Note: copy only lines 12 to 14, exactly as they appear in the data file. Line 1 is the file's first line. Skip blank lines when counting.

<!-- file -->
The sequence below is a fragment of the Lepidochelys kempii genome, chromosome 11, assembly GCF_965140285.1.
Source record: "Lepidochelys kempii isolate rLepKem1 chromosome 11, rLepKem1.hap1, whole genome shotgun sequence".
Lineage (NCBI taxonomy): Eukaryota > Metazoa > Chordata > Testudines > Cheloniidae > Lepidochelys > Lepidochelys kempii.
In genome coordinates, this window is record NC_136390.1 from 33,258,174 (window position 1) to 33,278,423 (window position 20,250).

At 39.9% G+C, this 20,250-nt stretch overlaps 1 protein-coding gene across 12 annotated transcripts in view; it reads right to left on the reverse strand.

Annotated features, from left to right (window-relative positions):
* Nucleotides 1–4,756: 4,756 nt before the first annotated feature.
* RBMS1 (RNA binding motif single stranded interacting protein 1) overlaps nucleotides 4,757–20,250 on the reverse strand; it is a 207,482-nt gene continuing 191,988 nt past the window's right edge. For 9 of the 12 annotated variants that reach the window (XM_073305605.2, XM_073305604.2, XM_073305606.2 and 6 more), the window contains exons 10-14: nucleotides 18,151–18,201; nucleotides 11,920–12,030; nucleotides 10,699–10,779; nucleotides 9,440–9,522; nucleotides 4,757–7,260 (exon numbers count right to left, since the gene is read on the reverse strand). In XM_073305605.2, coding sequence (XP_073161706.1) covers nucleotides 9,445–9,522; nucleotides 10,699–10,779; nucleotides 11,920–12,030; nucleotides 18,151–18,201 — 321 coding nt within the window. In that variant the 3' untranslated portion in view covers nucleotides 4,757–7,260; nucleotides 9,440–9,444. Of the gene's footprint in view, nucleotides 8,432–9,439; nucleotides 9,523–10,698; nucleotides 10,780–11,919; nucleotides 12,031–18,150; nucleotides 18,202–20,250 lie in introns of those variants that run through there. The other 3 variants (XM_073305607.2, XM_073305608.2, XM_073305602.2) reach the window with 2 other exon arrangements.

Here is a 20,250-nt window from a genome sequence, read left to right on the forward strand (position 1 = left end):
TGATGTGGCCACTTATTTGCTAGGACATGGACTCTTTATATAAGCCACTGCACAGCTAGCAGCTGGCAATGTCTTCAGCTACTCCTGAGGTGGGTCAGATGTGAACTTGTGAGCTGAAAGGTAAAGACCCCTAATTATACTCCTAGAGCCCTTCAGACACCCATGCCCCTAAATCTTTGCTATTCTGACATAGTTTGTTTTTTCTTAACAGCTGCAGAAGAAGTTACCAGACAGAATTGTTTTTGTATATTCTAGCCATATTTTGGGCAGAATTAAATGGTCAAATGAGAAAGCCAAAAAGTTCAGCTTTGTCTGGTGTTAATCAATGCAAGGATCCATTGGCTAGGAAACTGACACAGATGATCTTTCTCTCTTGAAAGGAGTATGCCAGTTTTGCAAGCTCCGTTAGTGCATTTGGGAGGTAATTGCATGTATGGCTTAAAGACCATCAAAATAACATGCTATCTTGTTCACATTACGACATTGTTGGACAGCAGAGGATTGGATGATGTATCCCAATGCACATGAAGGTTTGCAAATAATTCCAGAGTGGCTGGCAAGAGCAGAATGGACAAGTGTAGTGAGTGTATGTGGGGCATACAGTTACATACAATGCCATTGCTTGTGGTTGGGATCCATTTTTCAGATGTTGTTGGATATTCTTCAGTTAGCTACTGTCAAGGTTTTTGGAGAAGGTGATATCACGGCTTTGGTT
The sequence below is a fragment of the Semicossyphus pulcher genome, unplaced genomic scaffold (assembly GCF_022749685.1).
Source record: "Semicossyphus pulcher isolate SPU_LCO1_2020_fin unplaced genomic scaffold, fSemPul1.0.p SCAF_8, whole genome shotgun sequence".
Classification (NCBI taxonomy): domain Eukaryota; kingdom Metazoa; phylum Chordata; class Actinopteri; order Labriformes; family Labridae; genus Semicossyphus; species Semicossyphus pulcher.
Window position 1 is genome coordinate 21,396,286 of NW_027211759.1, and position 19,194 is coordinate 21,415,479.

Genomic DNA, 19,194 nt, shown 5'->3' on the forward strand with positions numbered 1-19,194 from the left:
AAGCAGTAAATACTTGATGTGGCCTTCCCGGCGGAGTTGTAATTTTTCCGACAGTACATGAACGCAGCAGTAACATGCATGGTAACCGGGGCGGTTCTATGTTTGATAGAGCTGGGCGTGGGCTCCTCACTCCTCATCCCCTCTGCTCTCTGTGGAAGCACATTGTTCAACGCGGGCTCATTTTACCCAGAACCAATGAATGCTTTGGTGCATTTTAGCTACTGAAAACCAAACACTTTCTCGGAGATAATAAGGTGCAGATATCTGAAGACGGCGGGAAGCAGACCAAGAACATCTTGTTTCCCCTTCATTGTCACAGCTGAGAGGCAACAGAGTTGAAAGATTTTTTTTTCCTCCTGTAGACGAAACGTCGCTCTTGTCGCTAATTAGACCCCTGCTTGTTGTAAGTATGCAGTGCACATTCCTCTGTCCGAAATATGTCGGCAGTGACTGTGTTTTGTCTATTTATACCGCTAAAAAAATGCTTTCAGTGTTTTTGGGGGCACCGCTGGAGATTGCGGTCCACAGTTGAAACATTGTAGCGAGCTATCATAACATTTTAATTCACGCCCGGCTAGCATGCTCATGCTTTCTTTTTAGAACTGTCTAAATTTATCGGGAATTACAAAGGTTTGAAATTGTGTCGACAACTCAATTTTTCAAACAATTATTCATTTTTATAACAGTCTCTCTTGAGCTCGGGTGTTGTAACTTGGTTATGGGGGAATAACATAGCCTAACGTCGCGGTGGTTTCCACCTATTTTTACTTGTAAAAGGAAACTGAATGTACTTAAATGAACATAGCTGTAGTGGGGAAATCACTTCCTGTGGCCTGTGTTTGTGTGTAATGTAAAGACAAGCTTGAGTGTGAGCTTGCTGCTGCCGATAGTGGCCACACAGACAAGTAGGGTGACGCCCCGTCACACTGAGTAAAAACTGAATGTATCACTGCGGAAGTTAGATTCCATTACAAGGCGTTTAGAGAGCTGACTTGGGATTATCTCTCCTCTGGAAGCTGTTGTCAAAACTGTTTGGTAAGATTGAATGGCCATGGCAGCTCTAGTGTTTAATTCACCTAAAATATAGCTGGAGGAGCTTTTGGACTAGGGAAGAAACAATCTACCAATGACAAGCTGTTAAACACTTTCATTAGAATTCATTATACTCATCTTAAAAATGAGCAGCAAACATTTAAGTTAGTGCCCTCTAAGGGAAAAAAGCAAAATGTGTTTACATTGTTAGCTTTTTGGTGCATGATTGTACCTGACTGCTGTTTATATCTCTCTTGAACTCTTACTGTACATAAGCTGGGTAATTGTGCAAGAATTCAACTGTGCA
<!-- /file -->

Source record: "Semicossyphus pulcher isolate SPU_LCO1_2020_fin unplaced genomic scaffold, fSemPul1.0.p SCAF_8, whole genome shotgun sequence".
Classification (NCBI taxonomy): domain Eukaryota; kingdom Metazoa; phylum Chordata; class Actinopteri; order Labriformes; family Labridae; genus Semicossyphus; species Semicossyphus pulcher.
Window position 1 is genome coordinate 21,396,286 of NW_027211759.1, and position 19,194 is coordinate 21,415,479.